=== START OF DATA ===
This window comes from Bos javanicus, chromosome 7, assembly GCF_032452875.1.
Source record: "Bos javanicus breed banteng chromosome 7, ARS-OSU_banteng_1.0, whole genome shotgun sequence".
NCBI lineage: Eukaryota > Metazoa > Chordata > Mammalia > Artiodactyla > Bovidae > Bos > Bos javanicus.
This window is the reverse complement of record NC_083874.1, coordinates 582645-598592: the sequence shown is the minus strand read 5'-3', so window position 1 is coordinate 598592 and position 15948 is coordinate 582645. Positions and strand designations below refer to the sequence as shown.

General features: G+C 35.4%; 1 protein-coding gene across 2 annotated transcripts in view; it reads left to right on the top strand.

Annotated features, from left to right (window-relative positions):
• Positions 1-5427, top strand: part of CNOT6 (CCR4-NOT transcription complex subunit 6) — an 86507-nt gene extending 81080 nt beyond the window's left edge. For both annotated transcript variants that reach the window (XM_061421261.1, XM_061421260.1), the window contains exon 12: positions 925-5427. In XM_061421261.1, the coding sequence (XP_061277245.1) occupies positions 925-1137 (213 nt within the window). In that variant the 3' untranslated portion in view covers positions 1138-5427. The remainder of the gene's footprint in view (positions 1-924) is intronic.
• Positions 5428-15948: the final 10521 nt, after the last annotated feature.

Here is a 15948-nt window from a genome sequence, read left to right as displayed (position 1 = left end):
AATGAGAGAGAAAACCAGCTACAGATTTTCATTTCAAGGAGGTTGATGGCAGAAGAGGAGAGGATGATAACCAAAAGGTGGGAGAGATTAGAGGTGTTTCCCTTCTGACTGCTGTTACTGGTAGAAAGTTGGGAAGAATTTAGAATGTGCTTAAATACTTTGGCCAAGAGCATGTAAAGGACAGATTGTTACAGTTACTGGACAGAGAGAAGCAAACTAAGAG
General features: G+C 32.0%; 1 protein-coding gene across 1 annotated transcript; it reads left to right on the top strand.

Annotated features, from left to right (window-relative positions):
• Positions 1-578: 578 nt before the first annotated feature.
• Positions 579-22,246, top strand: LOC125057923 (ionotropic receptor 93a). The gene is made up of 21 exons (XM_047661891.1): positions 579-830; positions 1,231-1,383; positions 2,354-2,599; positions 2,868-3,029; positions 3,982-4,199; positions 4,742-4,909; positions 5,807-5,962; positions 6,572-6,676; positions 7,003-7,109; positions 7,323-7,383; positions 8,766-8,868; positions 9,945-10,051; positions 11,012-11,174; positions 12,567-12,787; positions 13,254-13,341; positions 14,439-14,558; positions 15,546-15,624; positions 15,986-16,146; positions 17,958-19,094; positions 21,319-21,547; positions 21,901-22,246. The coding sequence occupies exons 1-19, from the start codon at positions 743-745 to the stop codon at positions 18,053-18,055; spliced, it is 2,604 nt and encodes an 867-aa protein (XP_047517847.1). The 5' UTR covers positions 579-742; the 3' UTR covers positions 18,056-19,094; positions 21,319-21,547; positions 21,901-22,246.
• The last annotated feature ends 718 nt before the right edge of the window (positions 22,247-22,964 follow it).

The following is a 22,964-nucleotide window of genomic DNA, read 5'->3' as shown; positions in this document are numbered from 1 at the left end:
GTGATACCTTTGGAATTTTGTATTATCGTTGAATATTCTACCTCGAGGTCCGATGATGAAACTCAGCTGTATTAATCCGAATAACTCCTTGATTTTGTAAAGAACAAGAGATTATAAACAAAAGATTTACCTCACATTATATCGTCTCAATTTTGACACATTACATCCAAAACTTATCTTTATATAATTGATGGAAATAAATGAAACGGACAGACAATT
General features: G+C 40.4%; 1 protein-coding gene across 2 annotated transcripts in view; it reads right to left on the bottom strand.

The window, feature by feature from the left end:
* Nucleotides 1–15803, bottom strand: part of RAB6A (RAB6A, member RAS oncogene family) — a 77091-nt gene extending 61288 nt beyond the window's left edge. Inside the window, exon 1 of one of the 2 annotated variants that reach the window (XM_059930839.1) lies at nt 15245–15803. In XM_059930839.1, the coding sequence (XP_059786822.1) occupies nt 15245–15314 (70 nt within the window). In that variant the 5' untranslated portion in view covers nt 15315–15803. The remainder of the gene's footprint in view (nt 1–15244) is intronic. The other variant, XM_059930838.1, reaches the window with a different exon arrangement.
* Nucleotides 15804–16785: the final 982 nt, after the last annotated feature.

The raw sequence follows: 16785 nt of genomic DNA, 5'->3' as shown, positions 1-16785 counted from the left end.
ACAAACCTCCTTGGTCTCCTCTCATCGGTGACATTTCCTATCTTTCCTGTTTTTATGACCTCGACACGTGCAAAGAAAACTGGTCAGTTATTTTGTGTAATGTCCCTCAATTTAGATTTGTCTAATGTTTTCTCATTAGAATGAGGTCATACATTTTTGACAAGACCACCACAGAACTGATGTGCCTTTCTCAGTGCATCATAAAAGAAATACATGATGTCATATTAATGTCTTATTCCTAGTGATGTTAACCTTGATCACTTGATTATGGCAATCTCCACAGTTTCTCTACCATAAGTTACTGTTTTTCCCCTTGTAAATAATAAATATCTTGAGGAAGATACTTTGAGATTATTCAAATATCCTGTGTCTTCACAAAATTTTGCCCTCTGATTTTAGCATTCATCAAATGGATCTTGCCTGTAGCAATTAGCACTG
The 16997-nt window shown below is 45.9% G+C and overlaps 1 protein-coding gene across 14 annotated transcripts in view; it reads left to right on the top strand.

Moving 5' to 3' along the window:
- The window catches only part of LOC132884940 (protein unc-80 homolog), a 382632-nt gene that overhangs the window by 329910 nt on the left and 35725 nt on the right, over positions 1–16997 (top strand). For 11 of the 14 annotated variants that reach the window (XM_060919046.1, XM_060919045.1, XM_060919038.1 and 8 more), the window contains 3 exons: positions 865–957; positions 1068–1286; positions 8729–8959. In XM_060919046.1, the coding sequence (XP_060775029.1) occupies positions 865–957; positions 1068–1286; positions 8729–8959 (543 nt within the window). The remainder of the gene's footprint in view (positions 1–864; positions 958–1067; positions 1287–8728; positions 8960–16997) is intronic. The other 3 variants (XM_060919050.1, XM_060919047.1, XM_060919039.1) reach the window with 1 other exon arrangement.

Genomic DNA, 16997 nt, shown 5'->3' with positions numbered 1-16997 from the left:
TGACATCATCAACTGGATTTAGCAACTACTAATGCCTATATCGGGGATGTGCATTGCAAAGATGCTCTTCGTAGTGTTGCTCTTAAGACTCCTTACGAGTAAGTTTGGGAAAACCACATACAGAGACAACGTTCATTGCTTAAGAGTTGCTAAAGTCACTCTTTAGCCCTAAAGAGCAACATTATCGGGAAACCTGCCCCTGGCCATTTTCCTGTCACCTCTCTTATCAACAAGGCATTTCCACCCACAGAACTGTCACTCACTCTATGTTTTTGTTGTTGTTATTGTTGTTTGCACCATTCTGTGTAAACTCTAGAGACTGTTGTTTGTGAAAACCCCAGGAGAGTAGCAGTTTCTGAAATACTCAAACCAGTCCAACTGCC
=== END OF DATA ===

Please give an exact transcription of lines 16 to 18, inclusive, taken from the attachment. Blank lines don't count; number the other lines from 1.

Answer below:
The following is a 22,964-nucleotide window of genomic DNA, read 5'->3' as shown; positions in this document are numbered from 1 at the left end:
GTGATACCTTTGGAATTTTGTATTATCGTTGAATATTCTACCTCGAGGTCCGATGATGAAACTCAGCTGTATTAATCCGAATAACTCCTTGATTTTGTAAAGAACAAGAGATTATAAACAAAAGATTTACCTCACATTATATCGTCTCAATTTTGACACATTACATCCAAAACTTATCTTTATATAATTGATGGAAATAAATGAAACGGACAGACAATT
General features: G+C 40.4%; 1 protein-coding gene across 2 annotated transcripts in view; it reads right to left on the bottom strand.